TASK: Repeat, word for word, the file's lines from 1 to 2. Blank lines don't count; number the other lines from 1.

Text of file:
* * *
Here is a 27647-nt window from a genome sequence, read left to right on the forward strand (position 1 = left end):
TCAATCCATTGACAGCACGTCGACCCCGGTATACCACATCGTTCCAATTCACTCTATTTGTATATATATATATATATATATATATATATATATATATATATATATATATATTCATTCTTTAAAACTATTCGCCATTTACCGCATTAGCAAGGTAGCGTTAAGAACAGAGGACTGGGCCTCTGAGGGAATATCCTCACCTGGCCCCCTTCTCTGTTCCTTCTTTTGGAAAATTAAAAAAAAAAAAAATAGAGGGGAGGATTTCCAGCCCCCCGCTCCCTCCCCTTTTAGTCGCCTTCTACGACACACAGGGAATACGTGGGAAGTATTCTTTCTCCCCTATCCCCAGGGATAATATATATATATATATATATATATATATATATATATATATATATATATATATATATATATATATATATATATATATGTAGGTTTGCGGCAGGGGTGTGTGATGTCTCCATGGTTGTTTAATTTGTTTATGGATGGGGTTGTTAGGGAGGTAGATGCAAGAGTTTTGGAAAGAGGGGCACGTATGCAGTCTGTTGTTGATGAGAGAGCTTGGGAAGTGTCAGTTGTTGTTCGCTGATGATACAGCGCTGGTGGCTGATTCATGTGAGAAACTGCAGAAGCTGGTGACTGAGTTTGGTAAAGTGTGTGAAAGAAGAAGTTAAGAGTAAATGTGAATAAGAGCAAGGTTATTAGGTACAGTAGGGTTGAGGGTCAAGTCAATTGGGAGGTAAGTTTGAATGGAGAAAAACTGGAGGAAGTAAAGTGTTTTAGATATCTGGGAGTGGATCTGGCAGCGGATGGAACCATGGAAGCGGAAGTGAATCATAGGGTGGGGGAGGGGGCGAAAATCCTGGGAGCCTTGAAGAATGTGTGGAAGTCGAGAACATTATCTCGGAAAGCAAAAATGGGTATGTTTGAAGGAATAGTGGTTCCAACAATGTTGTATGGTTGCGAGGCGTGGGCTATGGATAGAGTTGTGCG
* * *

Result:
Here is a 27647-nt window from a genome sequence, read left to right on the forward strand (position 1 = left end):
TCAATCCATTGACAGCACGTCGACCCCGGTATACCACATCGTTCCAATTCACTCTATTTGTATATATATATATATATATATATATATATATATATATATATATATATATATTCATTCTTTAAAACTATTCGCCATTTACCGCATTAGCAAGGTAGCGTTAAGAACAGAGGACTGGGCCTCTGAGGGAATATCCTCACCTGGCCCCCTTCTCTGTTCCTTCTTTTGGAAAATTAAAAAAAAAAAAAATAGAGGGGAGGATTTCCAGCCCCCCGCTCCCTCCCCTTTTAGTCGCCTTCTACGACACACAGGGAATACGTGGGAAGTATTCTTTCTCCCCTATCCCCAGGGATAATATATATATATATATATATATATATATATATATATATATATATATATATATATATATATATATATATATATATATGTAGGTTTGCGGCAGGGGTGTGTGATGTCTCCATGGTTGTTTAATTTGTTTATGGATGGGGTTGTTAGGGAGGTAGATGCAAGAGTTTTGGAAAGAGGGGCACGTATGCAGTCTGTTGTTGATGAGAGAGCTTGGGAAGTGTCAGTTGTTGTTCGCTGATGATACAGCGCTGGTGGCTGATTCATGTGAGAAACTGCAGAAGCTGGTGACTGAGTTTGGTAAAGTGTGTGAAAGAAGAAGTTAAGAGTAAATGTGAATAAGAGCAAGGTTATTAGGTACAGTAGGGTTGAGGGTCAAGTCAATTGGGAGGTAAGTTTGAATGGAGAAAAACTGGAGGAAGTAAAGTGTTTTAGATATCTGGGAGTGGATCTGGCAGCGGATGGAACCATGGAAGCGGAAGTGAATCATAGGGTGGGGGAGGGGGCGAAAATCCTGGGAGCCTTGAAGAATGTGTGGAAGTCGAGAACATTATCTCGGAAAGCAAAAATGGGTATGTTTGAAGGAATAGTGGTTCCAACAATGTTGTATGGTTGCGAGGCGTGGGCTATGGATAGAGTTGTGCG